I’m proud to say that I’m a “Deadhead” and have been for over thirty years. Back in 1973, I was dragged to a Grateful Dead show by a friend whom I viewed as a “nutty Deadhead.” Before then, I liked the Dead, but I did not love them and that was merely because I had never seen a live Grateful Dead show, which was more an experience than a concert.
Needless to say, I was really excited to learn that the surviving members of the band would be celebrating the 50th anniversary of Grateful Dead. “The Fare Thee Well: Celebrating 50 Years of Grateful Dead” is a three-night event at Chicago’s Soldier Field during the Fourth of July weekend, almost twenty years to the day of the last Grateful Dead show at the same venue.
There is only one small obstacle to my going to these concerts and that is securing a ticket. There were three options to buy tickets: mail order (which I didn’t do); buy a package that included lodging and tickets; or buy tickets. I decided to try the second option which was to go online and buy a package. I figured that because the packages were pretty expensive, I would have a better chance of securing one. Boy, was I wrong! I logged on at the precise time sales started, put my order in, and to my chagrin, all the packages/tickets were gone. I tried five more times with the same miserly results.
The next day, I decided to try purchasing tickets at face value on Ticketmaster’s website. Unfortunately, millions of other people had the same idea, and I was shutout once more from purchasing tickets to the show. I gave up but kept thinking about why the tickets sold out so quickly. Then it occurred to me that I didn’t lose this battle for tickets to other Deadheads. Rather, I lost the war to businesses with superior firepower and randomness–dynamics very familiar to the stock market.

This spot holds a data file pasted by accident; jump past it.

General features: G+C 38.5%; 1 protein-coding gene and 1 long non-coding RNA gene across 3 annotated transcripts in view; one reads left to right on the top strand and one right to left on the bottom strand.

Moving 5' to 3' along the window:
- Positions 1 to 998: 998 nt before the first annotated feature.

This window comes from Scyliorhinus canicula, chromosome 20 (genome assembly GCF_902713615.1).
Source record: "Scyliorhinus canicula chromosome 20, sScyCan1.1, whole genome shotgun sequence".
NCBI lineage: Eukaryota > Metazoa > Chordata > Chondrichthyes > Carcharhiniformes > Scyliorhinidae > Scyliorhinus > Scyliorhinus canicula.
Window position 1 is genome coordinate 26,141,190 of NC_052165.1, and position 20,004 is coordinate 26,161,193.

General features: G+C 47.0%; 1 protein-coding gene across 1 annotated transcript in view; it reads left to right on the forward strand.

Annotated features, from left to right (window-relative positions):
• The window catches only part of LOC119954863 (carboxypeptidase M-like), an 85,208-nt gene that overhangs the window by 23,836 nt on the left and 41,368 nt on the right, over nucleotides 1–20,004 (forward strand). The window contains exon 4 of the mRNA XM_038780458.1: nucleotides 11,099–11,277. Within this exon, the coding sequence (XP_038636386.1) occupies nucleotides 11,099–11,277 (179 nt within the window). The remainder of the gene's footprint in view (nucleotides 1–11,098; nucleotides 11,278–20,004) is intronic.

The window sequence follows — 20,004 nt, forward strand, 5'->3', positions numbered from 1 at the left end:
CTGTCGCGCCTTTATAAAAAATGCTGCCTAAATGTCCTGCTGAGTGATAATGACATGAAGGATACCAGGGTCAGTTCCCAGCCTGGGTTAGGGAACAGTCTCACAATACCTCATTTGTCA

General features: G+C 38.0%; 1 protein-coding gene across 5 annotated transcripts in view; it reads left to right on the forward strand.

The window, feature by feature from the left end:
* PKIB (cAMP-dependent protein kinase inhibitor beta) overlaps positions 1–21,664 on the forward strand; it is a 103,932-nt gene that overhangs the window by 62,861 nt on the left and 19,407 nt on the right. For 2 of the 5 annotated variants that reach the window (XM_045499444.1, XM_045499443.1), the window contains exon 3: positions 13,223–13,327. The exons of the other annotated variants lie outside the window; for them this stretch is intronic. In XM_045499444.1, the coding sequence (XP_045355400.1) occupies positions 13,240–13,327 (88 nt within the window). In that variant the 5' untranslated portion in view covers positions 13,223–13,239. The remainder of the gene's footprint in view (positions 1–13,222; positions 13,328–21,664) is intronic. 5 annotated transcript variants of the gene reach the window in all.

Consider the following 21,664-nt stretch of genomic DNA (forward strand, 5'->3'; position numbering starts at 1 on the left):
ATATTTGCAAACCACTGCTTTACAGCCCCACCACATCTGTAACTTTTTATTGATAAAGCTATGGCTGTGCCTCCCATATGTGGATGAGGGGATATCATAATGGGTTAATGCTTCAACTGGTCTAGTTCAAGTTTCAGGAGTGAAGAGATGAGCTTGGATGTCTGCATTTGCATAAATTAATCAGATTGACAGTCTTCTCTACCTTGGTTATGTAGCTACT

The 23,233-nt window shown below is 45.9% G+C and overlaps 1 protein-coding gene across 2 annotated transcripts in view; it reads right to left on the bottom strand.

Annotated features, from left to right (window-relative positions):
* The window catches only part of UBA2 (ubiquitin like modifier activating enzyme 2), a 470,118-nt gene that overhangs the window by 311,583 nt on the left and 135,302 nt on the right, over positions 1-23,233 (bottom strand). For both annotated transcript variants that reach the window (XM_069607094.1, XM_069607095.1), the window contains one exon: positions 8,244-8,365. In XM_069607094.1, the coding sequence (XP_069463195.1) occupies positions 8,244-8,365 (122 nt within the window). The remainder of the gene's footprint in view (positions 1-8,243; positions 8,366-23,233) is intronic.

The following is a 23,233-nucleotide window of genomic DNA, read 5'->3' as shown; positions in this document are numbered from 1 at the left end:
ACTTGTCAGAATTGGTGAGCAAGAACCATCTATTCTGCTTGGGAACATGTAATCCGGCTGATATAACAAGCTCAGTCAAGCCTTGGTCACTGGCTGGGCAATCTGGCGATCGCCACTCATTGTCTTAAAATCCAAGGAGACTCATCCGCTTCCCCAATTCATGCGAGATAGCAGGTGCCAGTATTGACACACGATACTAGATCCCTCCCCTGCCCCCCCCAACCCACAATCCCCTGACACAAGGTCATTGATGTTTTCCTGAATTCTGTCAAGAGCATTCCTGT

You might be thinking how I can compare buying tickets to the stock market. Let me explain:
• Randomness. In his book “A Random Walk on Wall Street,” Professor Burton Malkiel explains how stock prices are chaotic and cannot be predicted. Whoever secured Grateful Dead tickets online did so through pure luck of the draw.
• Superior Fire Power. When we buy or sell a stock, we need a partner and usually that partner is a large institution or a group of rocket scientists (I kid you not). These groups have more brainpower than any individual. In other words, soon after Dead tickets were “sold out,” StubHub had seats for sale for around $3,000. I’m not sure I’d pay that much money for a concert even if Jerry Garcia was resurrected.
• Initial Public Offering (IPO)/Secondary Market. The Dead’s final concert ticket offerings acted very much like an IPO of a hot stock. When this happens, the “hot stock” price takes off soon after it is offered to the general public and the price soars (more often than not) to an unsustainable price like the Dead’s $3,000 nose bleed seat. Incidentally, about 85% of IPO’s prices crash and burn soon after the initial offering.
My quest for landing Grateful Dead tickets almost makes me nostalgic for the days of camping out for concert tickets and scarfing down grilled cheeses. I can only imagine what Jerry Garcia might say about today’s ticket buying experience: “What a long, strange trip it’s been.”